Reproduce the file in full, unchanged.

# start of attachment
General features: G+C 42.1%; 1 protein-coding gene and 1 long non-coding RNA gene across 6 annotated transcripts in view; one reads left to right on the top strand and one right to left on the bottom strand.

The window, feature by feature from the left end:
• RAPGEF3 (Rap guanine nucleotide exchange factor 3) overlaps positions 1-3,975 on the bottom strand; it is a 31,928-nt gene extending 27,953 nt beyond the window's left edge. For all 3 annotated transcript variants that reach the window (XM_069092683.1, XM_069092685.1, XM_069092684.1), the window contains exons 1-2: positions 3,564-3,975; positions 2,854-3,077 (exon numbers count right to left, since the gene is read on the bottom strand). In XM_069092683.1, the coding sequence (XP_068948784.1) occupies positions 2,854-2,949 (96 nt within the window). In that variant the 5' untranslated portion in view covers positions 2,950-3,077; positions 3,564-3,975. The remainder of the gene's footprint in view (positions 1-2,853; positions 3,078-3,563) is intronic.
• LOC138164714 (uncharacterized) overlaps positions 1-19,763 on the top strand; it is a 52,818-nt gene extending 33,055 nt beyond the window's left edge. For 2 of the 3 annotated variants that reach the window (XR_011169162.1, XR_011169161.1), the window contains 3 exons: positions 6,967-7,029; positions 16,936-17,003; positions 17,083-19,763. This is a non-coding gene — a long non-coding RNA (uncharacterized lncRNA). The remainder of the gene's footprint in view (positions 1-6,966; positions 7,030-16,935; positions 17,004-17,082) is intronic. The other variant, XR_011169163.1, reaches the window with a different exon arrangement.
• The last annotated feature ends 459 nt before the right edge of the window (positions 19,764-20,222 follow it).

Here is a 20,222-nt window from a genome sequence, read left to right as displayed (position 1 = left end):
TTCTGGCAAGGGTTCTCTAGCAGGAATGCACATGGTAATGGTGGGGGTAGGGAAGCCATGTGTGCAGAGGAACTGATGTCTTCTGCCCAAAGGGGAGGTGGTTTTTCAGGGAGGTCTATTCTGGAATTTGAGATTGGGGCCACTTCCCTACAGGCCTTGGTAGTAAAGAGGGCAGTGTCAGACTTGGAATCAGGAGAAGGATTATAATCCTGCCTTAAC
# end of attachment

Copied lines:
General features: G+C 42.1%; 1 protein-coding gene and 1 long non-coding RNA gene across 6 annotated transcripts in view; one reads left to right on the top strand and one right to left on the bottom strand.

The window, feature by feature from the left end:
• RAPGEF3 (Rap guanine nucleotide exchange factor 3) overlaps positions 1-3,975 on the bottom strand; it is a 31,928-nt gene extending 27,953 nt beyond the window's left edge. For all 3 annotated transcript variants that reach the window (XM_069092683.1, XM_069092685.1, XM_069092684.1), the window contains exons 1-2: positions 3,564-3,975; positions 2,854-3,077 (exon numbers count right to left, since the gene is read on the bottom strand). In XM_069092683.1, the coding sequence (XP_068948784.1) occupies positions 2,854-2,949 (96 nt within the window). In that variant the 5' untranslated portion in view covers positions 2,950-3,077; positions 3,564-3,975. The remainder of the gene's footprint in view (positions 1-2,853; positions 3,078-3,563) is intronic.
• LOC138164714 (uncharacterized) overlaps positions 1-19,763 on the top strand; it is a 52,818-nt gene extending 33,055 nt beyond the window's left edge. For 2 of the 3 annotated variants that reach the window (XR_011169162.1, XR_011169161.1), the window contains 3 exons: positions 6,967-7,029; positions 16,936-17,003; positions 17,083-19,763. This is a non-coding gene — a long non-coding RNA (uncharacterized lncRNA). The remainder of the gene's footprint in view (positions 1-6,966; positions 7,030-16,935; positions 17,004-17,082) is intronic. The other variant, XR_011169163.1, reaches the window with a different exon arrangement.
• The last annotated feature ends 459 nt before the right edge of the window (positions 19,764-20,222 follow it).

Here is a 20,222-nt window from a genome sequence, read left to right as displayed (position 1 = left end):
TTCTGGCAAGGGTTCTCTAGCAGGAATGCACATGGTAATGGTGGGGGTAGGGAAGCCATGTGTGCAGAGGAACTGATGTCTTCTGCCCAAAGGGGAGGTGGTTTTTCAGGGAGGTCTATTCTGGAATTTGAGATTGGGGCCACTTCCCTACAGGCCTTGGTAGTAAAGAGGGCAGTGTCAGACTTGGAATCAGGAGAAGGATTATAATCCTGCCTTAAC